Week In Review — Feb. 6

The Week In Review provides an overview of the past week's top healthcare content, including industry news and trends, Mayo Clinic and Mayo Medical Laboratories news and upcoming events.

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U.S. to Collect Genetic Data to Hone Care

Saying that “the possibilities are boundless,” President Obama on Friday announced a major biomedical research initiative, including plans to collect genetic data on one million Americans so scientists could develop drugs and treatments tailored to the characteristics of individual patients. Via NY Times.

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How Doctors Can Win the Vaccine Debate With Patients

Fears and misinformation can be overcome, expert says. With the renewed focus on vaccines, MedPage Today went to Walter Orenstein, MD, associate director of the Emory Vaccine Center in Atlanta, where researchers have examined the phenomenon of vaccine refusal. In this video, Orenstein discusses the data on vaccine refusal and provides suggestions on what physicians can do to help get more children vaccinated. Via MedPage Today. 

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Breast Cancer Deaths Drop Dramatically Over 20 Years 

Breast cancer deaths have dropped dramatically in the past two decades — the result of better treatment, greater awareness and more women getting mammograms. The latest government statistics show deaths declined 34% between 1990 and 2011, from 33 to 22 per 100,000 women, and experts expect that the downward trend has continued in the four years since. The American Cancer Society says this translates into more than 200,000 deaths averted. Via USA Today.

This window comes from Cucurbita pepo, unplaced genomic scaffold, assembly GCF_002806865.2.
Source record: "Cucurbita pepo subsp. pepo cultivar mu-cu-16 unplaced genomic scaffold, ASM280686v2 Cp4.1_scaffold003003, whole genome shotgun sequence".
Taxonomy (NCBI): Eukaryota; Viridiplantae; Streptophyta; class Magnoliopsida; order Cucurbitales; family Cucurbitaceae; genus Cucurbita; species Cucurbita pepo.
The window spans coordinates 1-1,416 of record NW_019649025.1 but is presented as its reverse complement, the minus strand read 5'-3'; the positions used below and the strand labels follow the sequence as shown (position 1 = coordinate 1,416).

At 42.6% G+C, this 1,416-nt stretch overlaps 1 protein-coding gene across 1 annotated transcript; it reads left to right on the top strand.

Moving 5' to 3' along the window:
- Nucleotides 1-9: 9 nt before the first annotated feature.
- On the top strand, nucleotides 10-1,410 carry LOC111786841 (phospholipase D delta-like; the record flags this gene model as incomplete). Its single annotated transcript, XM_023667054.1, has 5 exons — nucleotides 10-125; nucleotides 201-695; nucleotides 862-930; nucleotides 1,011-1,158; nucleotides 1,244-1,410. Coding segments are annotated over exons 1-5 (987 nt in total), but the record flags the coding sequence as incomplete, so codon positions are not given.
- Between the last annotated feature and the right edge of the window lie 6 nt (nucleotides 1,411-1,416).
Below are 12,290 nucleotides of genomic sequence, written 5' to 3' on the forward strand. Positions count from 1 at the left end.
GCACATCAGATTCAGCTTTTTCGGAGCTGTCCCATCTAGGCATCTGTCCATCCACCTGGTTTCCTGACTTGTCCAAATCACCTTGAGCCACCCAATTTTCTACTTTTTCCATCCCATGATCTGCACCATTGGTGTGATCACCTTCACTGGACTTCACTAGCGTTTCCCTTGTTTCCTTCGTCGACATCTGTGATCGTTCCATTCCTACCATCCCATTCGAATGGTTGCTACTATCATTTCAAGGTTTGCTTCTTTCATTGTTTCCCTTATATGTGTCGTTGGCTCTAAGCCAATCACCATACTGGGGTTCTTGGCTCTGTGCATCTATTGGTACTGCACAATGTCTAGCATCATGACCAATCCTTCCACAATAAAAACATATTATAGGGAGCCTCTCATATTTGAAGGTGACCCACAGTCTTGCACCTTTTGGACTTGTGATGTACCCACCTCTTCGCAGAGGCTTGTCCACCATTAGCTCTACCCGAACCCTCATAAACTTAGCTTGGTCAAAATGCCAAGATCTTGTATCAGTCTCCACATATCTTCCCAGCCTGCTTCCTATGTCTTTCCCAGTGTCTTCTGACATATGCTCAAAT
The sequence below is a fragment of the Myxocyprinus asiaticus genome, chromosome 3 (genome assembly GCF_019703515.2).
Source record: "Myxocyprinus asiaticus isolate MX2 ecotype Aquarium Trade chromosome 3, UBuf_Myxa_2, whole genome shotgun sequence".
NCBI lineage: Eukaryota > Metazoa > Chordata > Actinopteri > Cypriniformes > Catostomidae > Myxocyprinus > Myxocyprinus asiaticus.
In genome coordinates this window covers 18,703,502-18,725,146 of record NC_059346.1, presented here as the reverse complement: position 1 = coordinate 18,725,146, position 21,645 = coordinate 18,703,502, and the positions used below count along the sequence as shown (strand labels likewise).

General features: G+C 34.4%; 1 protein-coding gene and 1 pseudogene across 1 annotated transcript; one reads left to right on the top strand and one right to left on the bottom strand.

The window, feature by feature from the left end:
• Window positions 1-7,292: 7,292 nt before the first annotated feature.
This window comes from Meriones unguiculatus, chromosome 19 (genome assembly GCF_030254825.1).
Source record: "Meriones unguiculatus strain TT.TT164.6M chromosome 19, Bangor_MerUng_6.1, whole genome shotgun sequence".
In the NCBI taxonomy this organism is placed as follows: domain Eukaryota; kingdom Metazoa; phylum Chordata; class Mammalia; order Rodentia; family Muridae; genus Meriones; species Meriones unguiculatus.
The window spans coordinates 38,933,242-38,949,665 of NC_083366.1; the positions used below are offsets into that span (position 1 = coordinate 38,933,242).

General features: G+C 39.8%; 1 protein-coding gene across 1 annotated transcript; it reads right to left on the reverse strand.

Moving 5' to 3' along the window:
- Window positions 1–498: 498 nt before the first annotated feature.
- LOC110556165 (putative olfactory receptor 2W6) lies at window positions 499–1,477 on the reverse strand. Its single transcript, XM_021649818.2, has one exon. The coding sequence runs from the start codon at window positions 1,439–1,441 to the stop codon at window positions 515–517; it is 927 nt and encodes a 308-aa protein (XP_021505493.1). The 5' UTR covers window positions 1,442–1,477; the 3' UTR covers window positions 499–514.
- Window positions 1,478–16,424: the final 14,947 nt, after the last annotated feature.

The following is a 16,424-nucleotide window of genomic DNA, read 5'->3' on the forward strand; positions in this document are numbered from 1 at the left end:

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Secondhand Smoke Exposure Drops, C.D.C. Reports 

Americans’ exposure to secondhand smoke has declined by half since 2000, federal health authorities reported Tuesday, as states and municipalities banned smoking in bars, restaurants and offices, and fewer Americans smoked inside their homes. The share of American nonsmokers exposed to secondhand smoke fell to 25 percent in 2012 from 53 percent in 2000, according to an analysis of federal health data by the Centers for Disease Control and Prevention. Exposure was determined by testing for cotinine, a marker of nicotine in the blood. Via NY Times.

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A New Initiative on Precision Medicine 

President Obama has long expressed a strong conviction that science offers great potential for improving health. Now, the President has announced a research initiative that aims to accelerate progress toward a new era of precision medicine (www.whitehouse.gov/precisionmedicine). We believe that the time is right for this visionary initiative, and the National Institutes of Health (NIH) and other partners will work to achieve this vision. Via NEIM.

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Sepsis: What You Should Know